About

MB-Blog photo2Welcome to Cuisines and Scenes! I’m Marlene, lover of food, wine, and travel. Join me as I share my culinary discoveries, whether in my home kitchen in La Jolla, CA, a local restaurant, or halfway across the world.

Although I spent my first 38 years in New York and Massachusetts, we moved to San Diego in 1986 and wouldn’t trade it for anywhere else. (And no, I don’t miss the seasons!) Our kids all live in the Boston area, much too far away but at least it only takes one plane trip to see everyone.

I’ve loved being in the kitchen since I was a kid–and that was more years ago than I care to admit. I often spend hours reading recipes from food magazines’ and bloggers’ Facebook posts and emails. Some days, I like nothing more than to pour over my recipes to find something new to make, while other days, it’s all I can do to throw some spaghetti in a pot and pull sauce from the freezer to get something tasty on the table—or opt to go out to eat. (Sound familiar?)

I started this blog at the urging of my daughter Rebecca and also my friends, who were always asking me for recipes. Whenever my husband Don and I traveled, I sent them daily trip reports with photos so they could travel with us vicariously. I realized that what I was doing was blogging, so why not take the plunge and do it on a more regular basis? It’s taken me a while to actually launch, because my background as a business and finance writer means that I am an inveterate researcher. I thank Rebecca for continually reminding me that it’s time to stop reading about blogging and actually do it, that it doesn’t have to be perfect to share my passion for cooking, baking, and trying new wines with you.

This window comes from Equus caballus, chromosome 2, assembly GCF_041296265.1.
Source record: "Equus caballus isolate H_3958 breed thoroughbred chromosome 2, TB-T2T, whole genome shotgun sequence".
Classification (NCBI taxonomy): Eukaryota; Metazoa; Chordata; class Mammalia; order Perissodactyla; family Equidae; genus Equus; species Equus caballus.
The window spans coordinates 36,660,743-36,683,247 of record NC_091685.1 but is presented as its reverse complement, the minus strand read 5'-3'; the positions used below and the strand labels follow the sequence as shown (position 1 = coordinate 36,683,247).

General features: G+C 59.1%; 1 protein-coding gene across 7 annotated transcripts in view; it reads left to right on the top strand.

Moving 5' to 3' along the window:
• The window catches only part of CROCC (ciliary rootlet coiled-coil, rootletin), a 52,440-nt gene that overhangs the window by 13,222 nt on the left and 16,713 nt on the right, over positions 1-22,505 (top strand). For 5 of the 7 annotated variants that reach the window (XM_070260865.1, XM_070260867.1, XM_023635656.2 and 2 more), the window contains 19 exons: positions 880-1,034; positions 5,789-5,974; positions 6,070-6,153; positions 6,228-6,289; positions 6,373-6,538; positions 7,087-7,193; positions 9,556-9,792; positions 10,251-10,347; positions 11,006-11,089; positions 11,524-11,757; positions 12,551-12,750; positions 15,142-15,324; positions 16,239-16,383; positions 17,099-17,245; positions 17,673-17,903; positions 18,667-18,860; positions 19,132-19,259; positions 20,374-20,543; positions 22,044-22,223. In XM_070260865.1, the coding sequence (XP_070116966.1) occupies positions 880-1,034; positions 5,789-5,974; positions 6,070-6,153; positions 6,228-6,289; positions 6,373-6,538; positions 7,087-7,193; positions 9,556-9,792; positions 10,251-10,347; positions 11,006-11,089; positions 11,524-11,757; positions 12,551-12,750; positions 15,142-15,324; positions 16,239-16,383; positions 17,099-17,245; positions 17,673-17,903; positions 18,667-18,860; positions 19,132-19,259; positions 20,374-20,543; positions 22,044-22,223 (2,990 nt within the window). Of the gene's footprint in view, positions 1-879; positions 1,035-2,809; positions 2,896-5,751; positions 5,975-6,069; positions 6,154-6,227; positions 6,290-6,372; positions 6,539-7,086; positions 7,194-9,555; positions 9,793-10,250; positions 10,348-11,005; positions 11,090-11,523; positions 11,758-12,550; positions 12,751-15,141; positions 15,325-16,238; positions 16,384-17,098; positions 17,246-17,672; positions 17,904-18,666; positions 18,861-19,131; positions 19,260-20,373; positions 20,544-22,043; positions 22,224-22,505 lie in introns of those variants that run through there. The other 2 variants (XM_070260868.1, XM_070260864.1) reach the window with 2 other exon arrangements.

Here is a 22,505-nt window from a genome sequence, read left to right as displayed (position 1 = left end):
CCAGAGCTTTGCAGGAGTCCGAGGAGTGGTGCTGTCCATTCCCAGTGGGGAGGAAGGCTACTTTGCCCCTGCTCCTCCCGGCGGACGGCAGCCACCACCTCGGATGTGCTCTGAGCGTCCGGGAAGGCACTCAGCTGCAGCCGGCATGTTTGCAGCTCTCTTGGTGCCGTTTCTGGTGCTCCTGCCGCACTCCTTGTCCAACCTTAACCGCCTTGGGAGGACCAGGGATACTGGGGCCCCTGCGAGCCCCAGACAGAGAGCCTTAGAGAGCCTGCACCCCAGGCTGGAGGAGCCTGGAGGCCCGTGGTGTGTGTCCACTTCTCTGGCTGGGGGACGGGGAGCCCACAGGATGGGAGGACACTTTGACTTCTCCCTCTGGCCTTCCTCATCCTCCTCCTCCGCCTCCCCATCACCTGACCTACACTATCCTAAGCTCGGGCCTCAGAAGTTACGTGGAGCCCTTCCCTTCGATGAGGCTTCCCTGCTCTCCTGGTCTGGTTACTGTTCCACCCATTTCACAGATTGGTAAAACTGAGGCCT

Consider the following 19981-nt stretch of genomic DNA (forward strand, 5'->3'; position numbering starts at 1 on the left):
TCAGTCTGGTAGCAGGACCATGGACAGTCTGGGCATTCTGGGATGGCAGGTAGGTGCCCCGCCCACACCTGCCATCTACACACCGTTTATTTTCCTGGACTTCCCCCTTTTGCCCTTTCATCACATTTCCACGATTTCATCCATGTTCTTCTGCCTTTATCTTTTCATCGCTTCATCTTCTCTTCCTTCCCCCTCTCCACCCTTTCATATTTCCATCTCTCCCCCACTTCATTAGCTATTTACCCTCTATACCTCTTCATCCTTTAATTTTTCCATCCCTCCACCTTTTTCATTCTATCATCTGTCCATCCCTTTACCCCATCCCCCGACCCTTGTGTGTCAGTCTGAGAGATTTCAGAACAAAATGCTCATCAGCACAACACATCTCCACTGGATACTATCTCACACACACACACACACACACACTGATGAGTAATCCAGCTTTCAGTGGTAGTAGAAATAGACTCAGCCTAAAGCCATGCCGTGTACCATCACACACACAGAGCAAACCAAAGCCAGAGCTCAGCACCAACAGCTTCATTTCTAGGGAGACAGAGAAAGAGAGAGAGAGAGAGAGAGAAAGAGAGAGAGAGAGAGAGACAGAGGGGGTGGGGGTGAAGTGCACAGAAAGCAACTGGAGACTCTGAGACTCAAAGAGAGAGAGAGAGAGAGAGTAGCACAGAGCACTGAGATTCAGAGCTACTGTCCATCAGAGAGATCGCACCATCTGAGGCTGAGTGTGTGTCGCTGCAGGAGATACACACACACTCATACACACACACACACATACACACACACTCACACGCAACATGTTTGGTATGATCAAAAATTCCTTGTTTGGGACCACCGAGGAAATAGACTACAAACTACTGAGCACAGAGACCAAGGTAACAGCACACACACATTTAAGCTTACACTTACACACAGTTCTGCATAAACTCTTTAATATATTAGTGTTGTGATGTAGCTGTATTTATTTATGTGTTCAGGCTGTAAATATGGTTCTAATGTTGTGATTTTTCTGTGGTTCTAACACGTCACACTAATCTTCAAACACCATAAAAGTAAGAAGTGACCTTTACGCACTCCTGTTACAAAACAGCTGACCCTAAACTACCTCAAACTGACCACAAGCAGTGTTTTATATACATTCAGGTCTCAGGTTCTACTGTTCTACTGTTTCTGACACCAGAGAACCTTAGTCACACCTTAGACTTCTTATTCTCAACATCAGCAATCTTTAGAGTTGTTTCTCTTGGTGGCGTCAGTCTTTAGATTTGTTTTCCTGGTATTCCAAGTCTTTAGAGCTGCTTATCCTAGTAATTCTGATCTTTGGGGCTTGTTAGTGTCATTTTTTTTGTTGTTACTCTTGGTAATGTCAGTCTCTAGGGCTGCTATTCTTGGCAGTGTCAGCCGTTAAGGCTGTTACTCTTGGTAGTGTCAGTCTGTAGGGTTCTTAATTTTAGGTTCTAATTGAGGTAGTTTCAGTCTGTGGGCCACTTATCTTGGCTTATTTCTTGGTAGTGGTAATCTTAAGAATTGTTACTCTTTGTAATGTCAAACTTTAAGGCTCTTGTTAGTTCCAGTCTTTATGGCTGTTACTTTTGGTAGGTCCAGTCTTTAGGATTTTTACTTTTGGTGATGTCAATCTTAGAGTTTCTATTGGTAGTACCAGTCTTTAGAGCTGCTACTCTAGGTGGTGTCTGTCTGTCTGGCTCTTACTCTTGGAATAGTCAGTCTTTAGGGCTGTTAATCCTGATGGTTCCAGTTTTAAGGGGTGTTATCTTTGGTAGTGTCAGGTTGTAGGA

Over the (many) years I’ve developed my own culinary philosophy and style. I believe in everything in moderation—most of the time. I rarely follow a recipe exactly, often combining several versions to make it my own. I also like to simplify and streamline recipes where possible, without sacrificing flavor. I’m not the neatest cook, though I’m learning to be more organized and do a mise en place, French for “putting in place.” That’s a fancy way to say getting all the ingredients together before starting a recipe. Don, a/k/a “Mr. Fussy,” is my unofficial taster, always giving me an honest opinion—for better or worse—of my experiments.

My mom was a good cook who focused on her tried and true repertoire. My culinary adventures started as a baker, as despite her Viennese heritage, she didn’t make many desserts. (The ones she made were fabulous, though.) I remember an epic failure the first time I tried to make chocolate cream pie. Early one Sunday morning, I crept to the kitchen and started preparing the pie crust from a mix. I couldn’t find the pie pan so substituted a bowl—and ended up with a pancake-like crust incapable of holding the chocolate pudding for the cream pie I hoped to make. (I ate it anyway! Today we’d call it a deconstructed dessert….) This love of desserts stayed with me, and I sometimes choose the dessert for a dinner party first, building the rest of the menu around it.